The end result of being in relationship with the God who is Trinity, is that we move toward being one as a community, just as the Father and Son and Spirit are one, while maintaining our distinction as persons.[12]This inevitably molds and sharpens us, it changes us in relationship because you cannot come together to a place of shared goals, share authority, and shared love without each individual being changed to form a unique whole.

Of course the human relationship that is created by our relationship with God is what forms the church. The church is both the necessary result of our relationship with God and the context where our relationship with God ultimately becomes visible and can actually be vouched for as genuine. And it is this horizontal relationship then that by its very nature serves the end goal of a growing intimacy with God that changes us.[13]

We are programmed to reflect what we are in relationship with.[14]The dark side of this in a fallen word is that “bad company corrupts good morals” – examples of which abound in Scripture and human history, so much so that this is generally embraced as a truism across cultures. The reality is that we cannot help but be shaped by relationship – be that with friends, family, society, or our broader cultural context. But this should not cause us who have the Bible to be hopeless. Instead, we see being changed by relationship as something beautiful, wonderful, something that makes us truly human, when our fundamental relationship is that of a son or daughter of God through Christ by the Spirit; a relationship with a God that can be known, that can be observed in history, and that through knowing shapes how we think, what we value – in the end, who we are, not merely as individuals, but as individuals made for relationship with others. Embracing this has incredible implications on marriage and friendship, on our life in the church. In the west we largely believe that good relationships are those that accept us for who we are, but the Bible gives us a vision of relationships that serve to form us into who we are meant to be. And becoming what we are meant to be is something that can only occur in relationship. We were made for this.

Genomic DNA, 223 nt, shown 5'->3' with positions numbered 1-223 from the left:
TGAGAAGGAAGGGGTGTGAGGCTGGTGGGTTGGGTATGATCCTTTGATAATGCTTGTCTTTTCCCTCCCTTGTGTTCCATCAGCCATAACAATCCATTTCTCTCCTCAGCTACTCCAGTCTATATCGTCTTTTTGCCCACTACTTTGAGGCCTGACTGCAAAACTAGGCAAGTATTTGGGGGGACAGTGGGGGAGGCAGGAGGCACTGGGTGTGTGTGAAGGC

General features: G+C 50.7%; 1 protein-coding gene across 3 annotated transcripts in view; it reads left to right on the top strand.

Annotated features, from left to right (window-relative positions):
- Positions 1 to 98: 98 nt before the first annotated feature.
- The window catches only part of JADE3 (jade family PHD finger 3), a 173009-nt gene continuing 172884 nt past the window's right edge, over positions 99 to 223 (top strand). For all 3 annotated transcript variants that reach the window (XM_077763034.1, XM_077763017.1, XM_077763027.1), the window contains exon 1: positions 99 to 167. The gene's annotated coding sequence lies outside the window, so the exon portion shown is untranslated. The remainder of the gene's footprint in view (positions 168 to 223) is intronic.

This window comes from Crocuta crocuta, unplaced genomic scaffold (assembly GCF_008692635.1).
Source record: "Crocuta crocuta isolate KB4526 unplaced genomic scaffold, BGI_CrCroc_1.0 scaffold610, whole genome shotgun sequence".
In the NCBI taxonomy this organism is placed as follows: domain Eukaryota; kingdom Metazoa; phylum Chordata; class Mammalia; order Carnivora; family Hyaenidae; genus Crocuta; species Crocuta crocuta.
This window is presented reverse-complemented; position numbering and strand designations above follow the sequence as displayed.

[1](1 Corinthians 15:33; 5:6 ESV)

[2]John 8:34-41; Romans 8:12-17; 1 John 3:1-10

[3]John 5:31-47;14:6-11

[4]John 15:7-8

[5]Ephesians 2:1-10

[6]Ephesians 2:11-22

[7]Ephesians 2:22;4:1-16

[8]Galatians 5:14

[9]One of the key ways that the image of God is reflected in community is when community us united with a common foundation and common goal, such as we see Christ having with his Father in John’s gospel.

[10]A good example would be Babel in Genesis 11:1-9

[11]1 John

[12]John 17:20-23; Ephesians 4:1-3.12-16

[13]I will try to flush out the biblical mechanics of that in a later post